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One can see many stars

 

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  #11  
Old December 19, 2011, 05:13 PM
Don José Don José is offline
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I understand, according to Rusty, that two different English sentences should be translated in two different ways. But:

Quote:
De acuerdo con esta distribución de uso, la construcción impersonal no es normal ni aconsejable cuando el complemento directo denota cosa; no obstante, en algunas zonas de América, especialmente en los países del Cono Sur, se están extendiendo las construcciones impersonales con complemento directo de cosa, aunque su aparición es aún escasa en la lengua escrita: «Es frecuente que se venda materias primas de baja calidad» (FdzChiti Hornos [Arg. 1992]); en estos casos, la norma culta mayoritaria sigue prefiriendo la construcción de pasiva refleja: «A esa hora solo se vendían cosas de comer» (GaMárquez Crónica [Col. 1981]); «Se vendían papas fritas, caramelos y salchichas en cada esquina» (Allende Eva [Chile 1987]).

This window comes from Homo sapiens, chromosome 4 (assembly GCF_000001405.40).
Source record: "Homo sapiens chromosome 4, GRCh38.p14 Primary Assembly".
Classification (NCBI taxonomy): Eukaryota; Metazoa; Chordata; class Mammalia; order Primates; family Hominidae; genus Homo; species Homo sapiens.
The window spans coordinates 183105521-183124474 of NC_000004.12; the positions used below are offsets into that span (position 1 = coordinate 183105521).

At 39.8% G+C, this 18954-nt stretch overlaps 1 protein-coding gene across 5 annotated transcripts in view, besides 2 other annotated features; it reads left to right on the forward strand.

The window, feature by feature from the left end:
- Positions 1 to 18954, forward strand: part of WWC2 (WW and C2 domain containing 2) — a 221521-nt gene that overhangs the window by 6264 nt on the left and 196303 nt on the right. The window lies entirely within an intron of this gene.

DICCIONARIO PANHISPÁNICO DE DUDAS

http://buscon.rae.es/dpdI/SrvltConsulta?lema=se
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  #12  
Old December 19, 2011, 05:58 PM
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aleCcowaN aleCcowaN is offline
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Quote:
Originally Posted by Don José View Post
I understand, according to Rusty, that two different English sentences should be translated in two different ways. But:



DICCIONARIO PANHISPÁNICO DE DUDAS

http://buscon.rae.es/dpdI/SrvltConsulta?lema=se
Thank you for that. I speak that way and it was through language forums like these that I learnt during the last 6 years that it was not the standard way. Sometimes we ask too much to our language. Sentences like "desde aquí no se puede ver muchas estrellas" are border cases that seem to convey a nuance, maybe one of not-fulfilled need or one of all or nothing.